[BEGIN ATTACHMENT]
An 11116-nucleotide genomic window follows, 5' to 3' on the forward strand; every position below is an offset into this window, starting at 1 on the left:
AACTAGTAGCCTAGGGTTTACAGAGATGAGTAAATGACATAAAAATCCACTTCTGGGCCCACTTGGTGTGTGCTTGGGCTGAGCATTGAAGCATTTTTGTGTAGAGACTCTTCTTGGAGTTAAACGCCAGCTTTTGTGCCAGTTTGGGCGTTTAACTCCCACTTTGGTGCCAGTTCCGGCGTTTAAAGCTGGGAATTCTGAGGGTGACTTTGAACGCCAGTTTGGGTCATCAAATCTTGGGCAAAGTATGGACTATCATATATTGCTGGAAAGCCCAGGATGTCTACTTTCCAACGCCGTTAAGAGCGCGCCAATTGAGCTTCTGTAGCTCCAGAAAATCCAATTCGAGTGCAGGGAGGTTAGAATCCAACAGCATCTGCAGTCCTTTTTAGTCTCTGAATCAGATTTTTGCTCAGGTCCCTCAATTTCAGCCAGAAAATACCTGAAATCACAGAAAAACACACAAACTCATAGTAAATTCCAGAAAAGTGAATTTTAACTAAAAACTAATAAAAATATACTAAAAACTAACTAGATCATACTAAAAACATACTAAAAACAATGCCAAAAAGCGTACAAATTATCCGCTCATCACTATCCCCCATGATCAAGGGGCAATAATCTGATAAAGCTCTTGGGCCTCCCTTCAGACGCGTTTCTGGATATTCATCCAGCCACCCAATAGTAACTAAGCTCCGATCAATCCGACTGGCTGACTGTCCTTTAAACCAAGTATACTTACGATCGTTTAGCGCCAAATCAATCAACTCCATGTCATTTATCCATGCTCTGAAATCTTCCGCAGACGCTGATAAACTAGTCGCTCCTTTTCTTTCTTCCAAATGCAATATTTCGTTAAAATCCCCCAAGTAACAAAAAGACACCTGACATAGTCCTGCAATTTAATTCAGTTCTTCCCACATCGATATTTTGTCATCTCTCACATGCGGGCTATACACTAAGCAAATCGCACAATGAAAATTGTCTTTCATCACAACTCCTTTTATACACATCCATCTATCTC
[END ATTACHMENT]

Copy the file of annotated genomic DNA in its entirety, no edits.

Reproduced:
An 11116-nucleotide genomic window follows, 5' to 3' on the forward strand; every position below is an offset into this window, starting at 1 on the left:
AACTAGTAGCCTAGGGTTTACAGAGATGAGTAAATGACATAAAAATCCACTTCTGGGCCCACTTGGTGTGTGCTTGGGCTGAGCATTGAAGCATTTTTGTGTAGAGACTCTTCTTGGAGTTAAACGCCAGCTTTTGTGCCAGTTTGGGCGTTTAACTCCCACTTTGGTGCCAGTTCCGGCGTTTAAAGCTGGGAATTCTGAGGGTGACTTTGAACGCCAGTTTGGGTCATCAAATCTTGGGCAAAGTATGGACTATCATATATTGCTGGAAAGCCCAGGATGTCTACTTTCCAACGCCGTTAAGAGCGCGCCAATTGAGCTTCTGTAGCTCCAGAAAATCCAATTCGAGTGCAGGGAGGTTAGAATCCAACAGCATCTGCAGTCCTTTTTAGTCTCTGAATCAGATTTTTGCTCAGGTCCCTCAATTTCAGCCAGAAAATACCTGAAATCACAGAAAAACACACAAACTCATAGTAAATTCCAGAAAAGTGAATTTTAACTAAAAACTAATAAAAATATACTAAAAACTAACTAGATCATACTAAAAACATACTAAAAACAATGCCAAAAAGCGTACAAATTATCCGCTCATCACTATCCCCCATGATCAAGGGGCAATAATCTGATAAAGCTCTTGGGCCTCCCTTCAGACGCGTTTCTGGATATTCATCCAGCCACCCAATAGTAACTAAGCTCCGATCAATCCGACTGGCTGACTGTCCTTTAAACCAAGTATACTTACGATCGTTTAGCGCCAAATCAATCAACTCCATGTCATTTATCCATGCTCTGAAATCTTCCGCAGACGCTGATAAACTAGTCGCTCCTTTTCTTTCTTCCAAATGCAATATTTCGTTAAAATCCCCCAAGTAACAAAAAGACACCTGACATAGTCCTGCAATTTAATTCAGTTCTTCCCACATCGATATTTTGTCATCTCTCACATGCGGGCTATACACTAAGCAAATCGCACAATGAAAATTGTCTTTCATCACAACTCCTTTTATACACATCCATCTATCTC